Dukono | Halmahera (Indonesia) : Based on analyses of satellite imagery, wind model data, and notices from PVMBG, the Darwin VAAC reported that during 8 and 10-14 March ash plumes from Dukono rose to altitudes of 1.5-2.4 km (5,000-8,000 ft) a.s.l. and drifted in multiple directions.

Ebeko | Paramushir Island (Russia) : KVERT reported that during 3-10 March there were 15 explosions at Ebeko observed by residents of Severo-Kurilsk (Paramushir Island) about 7 km E. The Aviation colour Code remained at Orange (the second highest level on a four-colour scale).

Fuego | Guatemala : INSIVUMEH reported that six explosions and weak shockwaves were detected at Fuego on 9 March. Ash plumes rose 900 m and drifted S and SW. Ashfall was reported in Panimaché I and II (8 km SW), Morelia (9 km SW), and Santa Cecilia. Avalanches of material traveled towards the Santa Teresa (W), Trinidad (S), and Las Lajas (SE) drainages. The number and intensity of explosions increased on 10 March. Ash plumes rose as high as 2.7 km and drifted more than 10 km W and SW. Ash fell in areas downwind including Panimaché I and II, Morelia, Santa Sofía (12 km SW), Finca Palo Verde, Sangre de Cristo (8 km WSW), and San Pedro Yepocapa (8 km N). During 11-14 March explosions produced ash plumes that rose 0.5-1 km and drifted 8-12 km NW, W, and SW. Ash fell in multiple areas including Panimaché I and II, Morelia, and Santa Sofía. Incandescent material was ejected as high as 200 m above the crater rim.

Kilauea | Hawaiian Islands (USA) : During 8-14 March HVO reported that the lava lake continued to rise and fall, circulate, and spatter in Kilauea’s Overlook vent. Webcams recorded incandescence from long-active sources within Pu’u ‘O’o Crater, from a vent high on the NE flank of the cone, and from a small lava pond in a pit on the W side of the crater. The 61G lava flow, originating from a vent on Pu’u ‘O’o Crater’s E flank, continued to enter the ocean at Kamokuna. Surface lava flows were active on the coastal plain, and on and above the pali.

Nevados de Chillan | Chile : OVDAS-SERNAGEOMIN reported that the number of phreatomagmatic explosions at Nevados de Chillán increased on 7 March, after a month and a half of no explosive activity. Explosions from the craters on the E side of Volcán Nuevo and the Volcán Arrau dome complex produced plumes that rose 300 m on 7 March, and then subsequently seismicity and surficial activity gradually increased. On 11 March there were eight explosions detected. Plumes rose as high as 500 m and incandescent material was ejected 500 m away from the craters. A series of eight explosions beginning at 0617 on 16 March generated ash plumes that rose 1.5 km and again ejected incandescent material. The Alert Level remained at Yellow, the middle level on a three-colour scale, and the public was reminded not to approach the craters within a 3-km radius.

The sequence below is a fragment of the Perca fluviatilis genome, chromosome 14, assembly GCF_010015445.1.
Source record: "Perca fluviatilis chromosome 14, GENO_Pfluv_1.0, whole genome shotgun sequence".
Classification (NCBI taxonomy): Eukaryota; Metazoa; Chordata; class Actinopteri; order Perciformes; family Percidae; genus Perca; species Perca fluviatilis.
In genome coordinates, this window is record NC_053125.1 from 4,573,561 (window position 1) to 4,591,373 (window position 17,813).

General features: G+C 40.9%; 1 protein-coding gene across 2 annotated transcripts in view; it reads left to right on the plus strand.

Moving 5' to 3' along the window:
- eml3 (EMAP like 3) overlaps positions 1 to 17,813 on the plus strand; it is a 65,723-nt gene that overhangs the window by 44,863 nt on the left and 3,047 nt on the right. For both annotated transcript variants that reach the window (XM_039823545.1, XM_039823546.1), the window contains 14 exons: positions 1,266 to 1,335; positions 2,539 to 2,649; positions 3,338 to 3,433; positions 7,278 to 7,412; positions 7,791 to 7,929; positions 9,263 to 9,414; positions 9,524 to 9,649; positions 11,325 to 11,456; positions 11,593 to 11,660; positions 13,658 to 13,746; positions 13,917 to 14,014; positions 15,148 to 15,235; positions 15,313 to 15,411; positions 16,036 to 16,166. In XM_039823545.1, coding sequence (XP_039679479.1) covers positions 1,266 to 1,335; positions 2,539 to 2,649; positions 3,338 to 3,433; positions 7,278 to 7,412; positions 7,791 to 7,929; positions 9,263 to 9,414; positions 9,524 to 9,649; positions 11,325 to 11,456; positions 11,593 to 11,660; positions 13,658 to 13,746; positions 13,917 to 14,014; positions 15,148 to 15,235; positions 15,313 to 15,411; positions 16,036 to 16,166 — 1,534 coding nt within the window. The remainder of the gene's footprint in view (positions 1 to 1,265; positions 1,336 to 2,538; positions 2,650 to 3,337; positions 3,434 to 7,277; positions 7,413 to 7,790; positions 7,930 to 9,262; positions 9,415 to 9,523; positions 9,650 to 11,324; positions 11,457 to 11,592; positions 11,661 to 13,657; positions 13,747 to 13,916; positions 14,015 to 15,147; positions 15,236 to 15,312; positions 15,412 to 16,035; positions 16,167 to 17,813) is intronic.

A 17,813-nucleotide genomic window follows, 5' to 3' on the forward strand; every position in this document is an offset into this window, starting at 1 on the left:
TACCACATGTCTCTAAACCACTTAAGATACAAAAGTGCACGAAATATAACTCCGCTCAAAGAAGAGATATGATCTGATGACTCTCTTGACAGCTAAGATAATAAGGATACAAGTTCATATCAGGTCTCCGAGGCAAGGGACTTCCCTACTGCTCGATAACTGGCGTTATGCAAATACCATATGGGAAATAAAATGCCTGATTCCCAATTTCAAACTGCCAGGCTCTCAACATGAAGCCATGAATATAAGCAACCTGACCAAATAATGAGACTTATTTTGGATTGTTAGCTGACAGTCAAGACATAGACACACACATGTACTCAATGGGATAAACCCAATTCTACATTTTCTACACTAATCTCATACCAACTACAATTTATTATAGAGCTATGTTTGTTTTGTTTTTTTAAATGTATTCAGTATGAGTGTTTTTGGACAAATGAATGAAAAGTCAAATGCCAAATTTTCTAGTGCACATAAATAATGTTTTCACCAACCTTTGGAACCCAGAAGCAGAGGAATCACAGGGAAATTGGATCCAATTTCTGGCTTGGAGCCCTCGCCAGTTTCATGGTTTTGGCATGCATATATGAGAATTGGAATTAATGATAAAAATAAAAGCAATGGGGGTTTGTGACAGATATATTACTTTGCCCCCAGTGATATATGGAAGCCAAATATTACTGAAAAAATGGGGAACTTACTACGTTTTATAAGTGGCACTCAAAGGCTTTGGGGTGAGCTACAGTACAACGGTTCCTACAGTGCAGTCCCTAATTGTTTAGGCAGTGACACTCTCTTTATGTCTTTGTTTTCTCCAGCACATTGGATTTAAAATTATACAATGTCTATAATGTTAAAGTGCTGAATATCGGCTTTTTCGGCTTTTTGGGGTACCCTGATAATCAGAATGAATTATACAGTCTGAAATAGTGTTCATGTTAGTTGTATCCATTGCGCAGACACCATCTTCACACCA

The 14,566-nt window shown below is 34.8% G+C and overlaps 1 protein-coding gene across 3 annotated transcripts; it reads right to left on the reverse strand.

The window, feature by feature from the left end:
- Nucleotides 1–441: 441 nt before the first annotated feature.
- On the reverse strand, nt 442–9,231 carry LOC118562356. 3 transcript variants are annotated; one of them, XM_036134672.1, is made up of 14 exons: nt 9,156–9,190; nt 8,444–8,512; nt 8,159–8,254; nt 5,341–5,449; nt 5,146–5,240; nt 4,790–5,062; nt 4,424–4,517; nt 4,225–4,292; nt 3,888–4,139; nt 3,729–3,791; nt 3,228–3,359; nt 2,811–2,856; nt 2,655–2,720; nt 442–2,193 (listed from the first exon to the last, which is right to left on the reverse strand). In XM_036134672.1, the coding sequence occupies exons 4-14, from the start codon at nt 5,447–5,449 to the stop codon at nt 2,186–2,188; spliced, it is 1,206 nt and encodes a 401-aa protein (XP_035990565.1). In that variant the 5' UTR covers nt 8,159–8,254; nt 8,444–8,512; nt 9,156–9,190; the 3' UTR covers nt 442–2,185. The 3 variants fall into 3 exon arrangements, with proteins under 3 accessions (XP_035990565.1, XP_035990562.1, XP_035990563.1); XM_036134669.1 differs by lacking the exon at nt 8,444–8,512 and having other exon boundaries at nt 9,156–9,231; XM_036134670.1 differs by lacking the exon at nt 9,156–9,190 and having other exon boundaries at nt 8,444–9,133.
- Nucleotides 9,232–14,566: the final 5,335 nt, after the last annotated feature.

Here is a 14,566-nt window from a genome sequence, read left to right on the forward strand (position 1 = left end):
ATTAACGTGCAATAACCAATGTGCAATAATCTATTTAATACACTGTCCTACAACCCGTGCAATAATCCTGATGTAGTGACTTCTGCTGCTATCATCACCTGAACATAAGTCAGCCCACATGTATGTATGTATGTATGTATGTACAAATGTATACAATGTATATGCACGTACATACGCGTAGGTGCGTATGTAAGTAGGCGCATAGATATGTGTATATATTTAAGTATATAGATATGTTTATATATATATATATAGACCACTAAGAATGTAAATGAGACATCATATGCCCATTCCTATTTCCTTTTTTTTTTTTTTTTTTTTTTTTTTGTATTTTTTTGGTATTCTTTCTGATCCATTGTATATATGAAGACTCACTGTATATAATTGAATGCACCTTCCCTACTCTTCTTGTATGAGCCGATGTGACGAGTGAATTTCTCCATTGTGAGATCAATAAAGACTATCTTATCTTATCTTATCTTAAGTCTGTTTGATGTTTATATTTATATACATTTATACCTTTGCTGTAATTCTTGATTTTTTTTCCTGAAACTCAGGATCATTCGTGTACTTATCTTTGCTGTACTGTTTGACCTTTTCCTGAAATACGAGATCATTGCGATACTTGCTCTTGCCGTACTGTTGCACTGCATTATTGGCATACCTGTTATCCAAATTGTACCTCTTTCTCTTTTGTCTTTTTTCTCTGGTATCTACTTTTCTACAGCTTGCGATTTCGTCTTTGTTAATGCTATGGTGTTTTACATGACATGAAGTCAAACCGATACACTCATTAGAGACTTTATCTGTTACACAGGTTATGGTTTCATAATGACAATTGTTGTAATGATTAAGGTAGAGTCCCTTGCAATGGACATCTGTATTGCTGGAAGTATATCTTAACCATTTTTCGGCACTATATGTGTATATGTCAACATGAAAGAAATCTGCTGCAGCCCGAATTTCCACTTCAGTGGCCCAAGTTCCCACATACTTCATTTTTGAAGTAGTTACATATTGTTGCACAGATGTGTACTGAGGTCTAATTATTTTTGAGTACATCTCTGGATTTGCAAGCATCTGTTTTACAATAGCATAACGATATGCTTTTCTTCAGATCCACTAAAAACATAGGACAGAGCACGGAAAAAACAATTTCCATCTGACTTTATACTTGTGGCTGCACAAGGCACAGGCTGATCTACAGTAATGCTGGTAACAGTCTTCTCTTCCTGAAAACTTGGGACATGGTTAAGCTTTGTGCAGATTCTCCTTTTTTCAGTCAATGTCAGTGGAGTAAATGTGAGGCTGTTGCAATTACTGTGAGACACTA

Popocatepetl | Mexico : Each day during 8-14 March CENAPRED reported 87-200 steam and gas emissions from Popocatépetl, and crater incandescence on most nights. Weather clouds often prevented visual observations. Explosions were detected during 8-11 March: at 0809 on 8 March, at 1847 on 9 March, at 0539 on 10 March, and at 0435 on 11 March. Two additional explosions on 11 March, at 1347 and 1842, generated ash plumes that rose less than 2 km above the crater rim and drifted ENE. The Alert Level remained at Yellow, Phase Two.

Sabancaya | Peru : Based on webcam images, satellite views, and seismic data the Buenos Aires VAAC reported that during 8-14 March sporadic gas-and-ash puffs rose from Sabancaya. Weather clouds often hindered observations of the volcano. On 9 March ash plumes rose to an altitude of 11 km (36,000 ft) a.s.l. and drifted NW and SW. Ash plumes rose to an altitude of 6.7 km (22,000 ft) a.s.l. on 12 March.

Sheveluch | Central Kamchatka (Russia) : KVERT reported that during 3-10 March lava-dome extrusion onto Sheveluch’s N flank was accompanied by strong fumarolic activity, dome incandescence, ash explosions, and hot avalanches. Satellite images showed a daily thermal anomaly over the dome, and ash plumes that drifted NW 5 and 8-9 March. The Aviation colour Code remained at Orange (the second highest level on a four-colour scale).

Sinabung | Indonesia : Based on PVMBG observations, satellite data, webcam images, and wind data, the Darwin VAAC reported that during 8-14 March ash plumes from Sinabung rose to altitudes of 3-5.2 km (10,000-17,000 ft) a.s.l. and drifted NW, W, SW, and S.